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Re: owl:sameAs - Is it used in a right way?

From: Jim McCusker <james.mccusker@yale.edu>
Date: Fri, 15 Mar 2013 17:06:00 -0400
Message-ID: <CAAtgn=TDxyeGXQHA402TmiJk00GNi3eM_+KSOaj46ArDCLcYXw@mail.gmail.com>
To: Umutcan ŞİMŞEK <s.umutcan@gmail.com>
Cc: Jeremy J Carroll <jjc@syapse.com>, Alan Ruttenberg <alanruttenberg@gmail.com>, Kingsley Idehen <kidehen@openlinksw.com>, w3c semweb HCLS <public-semweb-lifesci@w3.org>
SKOS properties only apply to concepts. So if you're describing concepts,
go wild. But they don't cover the world.

Jim


On Fri, Mar 15, 2013 at 5:00 PM, Umutcan ŞİMŞEK <s.umutcan@gmail.com> wrote:

>  And I forgot to ask, can there be a solution based on SKOS vocabulary?
> AFAIK, SKOS properties are more flexible and semantically looser than
> owl:sameAs.
>
>
> On 15-03-2013 22:40, Jeremy J Carroll wrote:
>
> I think Jim's solution looks to me like the best realistic one going
> forward … having somewhat looser variants of owl:sameAs and ask people to
> be a bit honest with their use of sameAs …
>
>  For Alan's approach, I feel a problem is that what we are doing is
> making an approximate model of the world, not a completely accurate copy.
> Alan is of course correct that the description and the thing are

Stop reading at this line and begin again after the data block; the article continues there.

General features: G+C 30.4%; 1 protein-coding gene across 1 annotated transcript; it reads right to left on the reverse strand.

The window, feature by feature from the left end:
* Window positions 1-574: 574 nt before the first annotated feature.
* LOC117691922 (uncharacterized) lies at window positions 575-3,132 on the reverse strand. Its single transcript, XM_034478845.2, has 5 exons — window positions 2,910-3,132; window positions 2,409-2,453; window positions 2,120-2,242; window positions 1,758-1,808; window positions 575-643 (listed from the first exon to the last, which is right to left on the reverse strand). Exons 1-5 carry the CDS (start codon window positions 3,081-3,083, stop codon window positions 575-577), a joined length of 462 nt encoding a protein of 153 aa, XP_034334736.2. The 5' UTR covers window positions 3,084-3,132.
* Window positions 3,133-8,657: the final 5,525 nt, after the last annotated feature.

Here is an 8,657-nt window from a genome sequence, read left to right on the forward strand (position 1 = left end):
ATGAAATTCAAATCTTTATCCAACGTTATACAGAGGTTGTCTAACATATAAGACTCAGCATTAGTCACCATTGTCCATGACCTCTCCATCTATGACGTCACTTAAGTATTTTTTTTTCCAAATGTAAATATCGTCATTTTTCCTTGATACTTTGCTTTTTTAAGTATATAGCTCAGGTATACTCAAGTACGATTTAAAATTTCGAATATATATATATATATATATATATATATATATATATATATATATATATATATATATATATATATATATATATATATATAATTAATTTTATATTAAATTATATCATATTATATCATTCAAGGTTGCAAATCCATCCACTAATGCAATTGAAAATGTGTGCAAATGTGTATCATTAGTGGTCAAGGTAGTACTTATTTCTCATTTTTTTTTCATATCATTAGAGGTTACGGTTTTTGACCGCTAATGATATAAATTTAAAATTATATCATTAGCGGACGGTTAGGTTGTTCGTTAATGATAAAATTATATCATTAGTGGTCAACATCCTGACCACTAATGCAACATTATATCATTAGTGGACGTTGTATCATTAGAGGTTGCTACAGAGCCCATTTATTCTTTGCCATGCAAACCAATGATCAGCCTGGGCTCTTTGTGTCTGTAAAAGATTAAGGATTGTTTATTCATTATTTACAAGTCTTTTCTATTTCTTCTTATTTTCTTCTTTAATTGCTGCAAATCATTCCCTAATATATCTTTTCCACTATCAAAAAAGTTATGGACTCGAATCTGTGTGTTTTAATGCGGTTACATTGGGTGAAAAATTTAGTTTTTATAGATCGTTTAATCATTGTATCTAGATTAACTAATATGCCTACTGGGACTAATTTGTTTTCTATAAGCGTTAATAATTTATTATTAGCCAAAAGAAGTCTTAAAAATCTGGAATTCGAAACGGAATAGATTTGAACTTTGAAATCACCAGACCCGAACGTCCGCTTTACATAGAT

> different, and if we want to be precise we would make that clear, and
> failing to make this distinction may lead us into trouble; but whenever we
> say anything about anything, the things we didn't say greatly out-number
> the things we did say, and making a judgment as to what is important is
> hard, and people will get it wrong.
>
>  I think most people, most of the time, do not want to be bothered
> saying, "Well this is my opinion, and your opinion may differ, and believe
> me if you wish" …. which is what making the careful distinction between the
> thing and its description amounts to.
>
>  So IMO, Alan is correct, but somehow missing the point.
>
>  Jeremy
>
>
>
>  On Mar 15, 2013, at 12:56 PM, Alan Ruttenberg <alanruttenberg@gmail.com>
> wrote:
>
> There's another perspective, which is to to distinguish descriptions of
> things from the things themselves. This works if you can agree on identity
> of the thing but not necessarily on the way to describe it. As an example,
> consider the class of cars manufactured by Nissan (call it Cn). If you can
> agree on a URI for that class, you can each write descriptions that have
> foaf:primaryTopic Cn.
>
> Depending on how careful you want to be, you can then use one or two
> graphs. If you have your predicate relate descriptions then you can use a
> single graph. For example  instead of having a predicate hasNumberOfDoors
> that relates cars to a count of doors you can
> have  describedHasNumberOfDoors that relates a description of a car to a
> number with the interpretation that the author of the description asserts
> that the car has 4 doors.
>
>  Or, if you want to make assertions about the car, then use two graphs.
> Each can make statements of the sort [isPrimaryTopicOf <description>]
> hasNumberOfDoors 4. Since we are talking now about the cars, there could be
> different perspectives, so to control that you put each author's assertions
> in a different graph.
>
>  I think this is a better strategy than using sameAs. There are a bunch
> of problems with sameAs, not least of which is that often the assertions
> are incorrect - they mean something different, Jim's post gives a strategy